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An oath is a public pledge that a person will perform some action or duty, generally with the promise of doing so truthfully. An oath can also be used as a way of promising oneself to support a cause or an entity. Oaths are often done in the name of a deity–like swearing “under God”–though this is not always the case.

Today, oaths are required in many circumstances. In the legal system, a person must make an oath or affirmation that they will testify truthfully, also called a witness oath. This oath usually includes raising a person’s hand and promising that the person will tell “the truth, the whole truth, and nothing but truth.” This is often accompanied by placing a hand on a religious text. An example of this oath for Minnesota No-Fault Arbitration proceedings can be found here. Failure to tell the truth after swearing to do so–if done knowingly–results in the crime of perjury.

Those who wish to become naturalized citizens of a country are required to take an oath of allegiance or oath of citizenship. In the United States, this is governed by 8 U.S. Code § 1448 which states that all applicants must promise to uphold and support the Constitution, renounce any connection to a foreign entity, and swear allegiance to and defend the United States.

Some professions also require that those entering it swear an oath. These professional oaths usually promise that the person will perform their duties honestly, safely, and with integrity. For example, healthcare professionals are required to take the Hippocratic Oath. Generally, there are no actual punishments attached for breaking a professional oath itself. However, actions that are not in accordance with a professional oath can often constitute malpractice and can lead to lawsuits or even removal from the profession.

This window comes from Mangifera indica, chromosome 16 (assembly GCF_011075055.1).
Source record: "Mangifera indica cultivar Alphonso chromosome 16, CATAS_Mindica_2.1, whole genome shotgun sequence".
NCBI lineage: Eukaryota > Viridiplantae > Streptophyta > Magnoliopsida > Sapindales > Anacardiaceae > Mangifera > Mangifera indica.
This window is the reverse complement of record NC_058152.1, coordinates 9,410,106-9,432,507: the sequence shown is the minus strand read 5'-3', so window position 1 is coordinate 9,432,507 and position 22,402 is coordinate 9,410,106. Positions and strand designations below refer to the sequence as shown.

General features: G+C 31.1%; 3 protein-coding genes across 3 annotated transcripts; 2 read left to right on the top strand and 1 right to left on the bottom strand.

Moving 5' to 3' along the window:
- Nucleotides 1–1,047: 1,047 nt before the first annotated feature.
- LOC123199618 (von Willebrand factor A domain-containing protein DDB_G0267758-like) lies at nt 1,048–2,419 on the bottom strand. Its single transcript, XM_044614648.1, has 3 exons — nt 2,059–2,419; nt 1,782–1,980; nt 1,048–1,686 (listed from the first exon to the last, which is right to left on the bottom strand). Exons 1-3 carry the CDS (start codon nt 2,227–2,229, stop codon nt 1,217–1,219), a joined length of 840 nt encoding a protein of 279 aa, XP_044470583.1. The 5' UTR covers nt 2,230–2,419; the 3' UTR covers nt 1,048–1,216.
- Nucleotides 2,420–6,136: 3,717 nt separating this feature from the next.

All individuals who are elected or appointed to a public office are required to take an oath of office. For the President of the United States, this is governed by Article II, Section 1, Clause 8 of the Constitution. For other offices–especially the U.S. House of Representatives, the Senate, and the Supreme Court–this is governed by 5 U.S. Code § 3331.

[Last updated in July of 2020 by the Wex Definitions Team]